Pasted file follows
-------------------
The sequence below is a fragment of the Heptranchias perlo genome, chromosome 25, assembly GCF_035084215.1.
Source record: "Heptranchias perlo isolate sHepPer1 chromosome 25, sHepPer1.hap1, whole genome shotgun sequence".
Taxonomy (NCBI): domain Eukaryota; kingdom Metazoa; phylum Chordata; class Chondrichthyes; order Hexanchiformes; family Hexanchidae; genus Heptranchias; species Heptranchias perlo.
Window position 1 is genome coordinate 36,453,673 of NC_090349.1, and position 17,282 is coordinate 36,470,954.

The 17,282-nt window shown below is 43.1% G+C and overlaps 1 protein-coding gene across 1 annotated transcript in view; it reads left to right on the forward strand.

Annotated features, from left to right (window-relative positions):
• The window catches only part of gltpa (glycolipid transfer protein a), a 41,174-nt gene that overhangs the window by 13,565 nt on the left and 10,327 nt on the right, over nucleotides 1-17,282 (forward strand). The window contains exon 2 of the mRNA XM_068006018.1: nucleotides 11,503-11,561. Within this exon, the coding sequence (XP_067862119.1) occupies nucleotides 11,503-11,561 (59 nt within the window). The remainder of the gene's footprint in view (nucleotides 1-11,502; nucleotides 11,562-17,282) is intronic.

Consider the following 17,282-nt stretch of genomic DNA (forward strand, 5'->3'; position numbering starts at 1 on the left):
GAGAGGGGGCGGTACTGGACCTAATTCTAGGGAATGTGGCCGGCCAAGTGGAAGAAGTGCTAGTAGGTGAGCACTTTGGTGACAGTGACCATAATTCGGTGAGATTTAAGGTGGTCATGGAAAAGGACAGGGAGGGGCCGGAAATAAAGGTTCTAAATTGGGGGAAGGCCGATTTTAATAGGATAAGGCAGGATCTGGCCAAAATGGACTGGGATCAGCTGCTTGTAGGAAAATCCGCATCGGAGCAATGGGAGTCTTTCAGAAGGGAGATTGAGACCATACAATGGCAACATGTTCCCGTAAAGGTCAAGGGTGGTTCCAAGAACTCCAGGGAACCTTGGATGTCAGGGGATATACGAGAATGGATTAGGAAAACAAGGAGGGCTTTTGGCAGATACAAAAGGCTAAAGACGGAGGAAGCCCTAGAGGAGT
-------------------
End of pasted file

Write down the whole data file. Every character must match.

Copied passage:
The sequence below is a fragment of the Heptranchias perlo genome, chromosome 25, assembly GCF_035084215.1.
Source record: "Heptranchias perlo isolate sHepPer1 chromosome 25, sHepPer1.hap1, whole genome shotgun sequence".
Taxonomy (NCBI): domain Eukaryota; kingdom Metazoa; phylum Chordata; class Chondrichthyes; order Hexanchiformes; family Hexanchidae; genus Heptranchias; species Heptranchias perlo.
Window position 1 is genome coordinate 36,453,673 of NC_090349.1, and position 17,282 is coordinate 36,470,954.

The 17,282-nt window shown below is 43.1% G+C and overlaps 1 protein-coding gene across 1 annotated transcript in view; it reads left to right on the forward strand.

Annotated features, from left to right (window-relative positions):
• The window catches only part of gltpa (glycolipid transfer protein a), a 41,174-nt gene that overhangs the window by 13,565 nt on the left and 10,327 nt on the right, over nucleotides 1-17,282 (forward strand). The window contains exon 2 of the mRNA XM_068006018.1: nucleotides 11,503-11,561. Within this exon, the coding sequence (XP_067862119.1) occupies nucleotides 11,503-11,561 (59 nt within the window). The remainder of the gene's footprint in view (nucleotides 1-11,502; nucleotides 11,562-17,282) is intronic.

Consider the following 17,282-nt stretch of genomic DNA (forward strand, 5'->3'; position numbering starts at 1 on the left):
GAGAGGGGGCGGTACTGGACCTAATTCTAGGGAATGTGGCCGGCCAAGTGGAAGAAGTGCTAGTAGGTGAGCACTTTGGTGACAGTGACCATAATTCGGTGAGATTTAAGGTGGTCATGGAAAAGGACAGGGAGGGGCCGGAAATAAAGGTTCTAAATTGGGGGAAGGCCGATTTTAATAGGATAAGGCAGGATCTGGCCAAAATGGACTGGGATCAGCTGCTTGTAGGAAAATCCGCATCGGAGCAATGGGAGTCTTTCAGAAGGGAGATTGAGACCATACAATGGCAACATGTTCCCGTAAAGGTCAAGGGTGGTTCCAAGAACTCCAGGGAACCTTGGATGTCAGGGGATATACGAGAATGGATTAGGAAAACAAGGAGGGCTTTTGGCAGATACAAAAGGCTAAAGACGGAGGAAGCCCTAGAGGAGT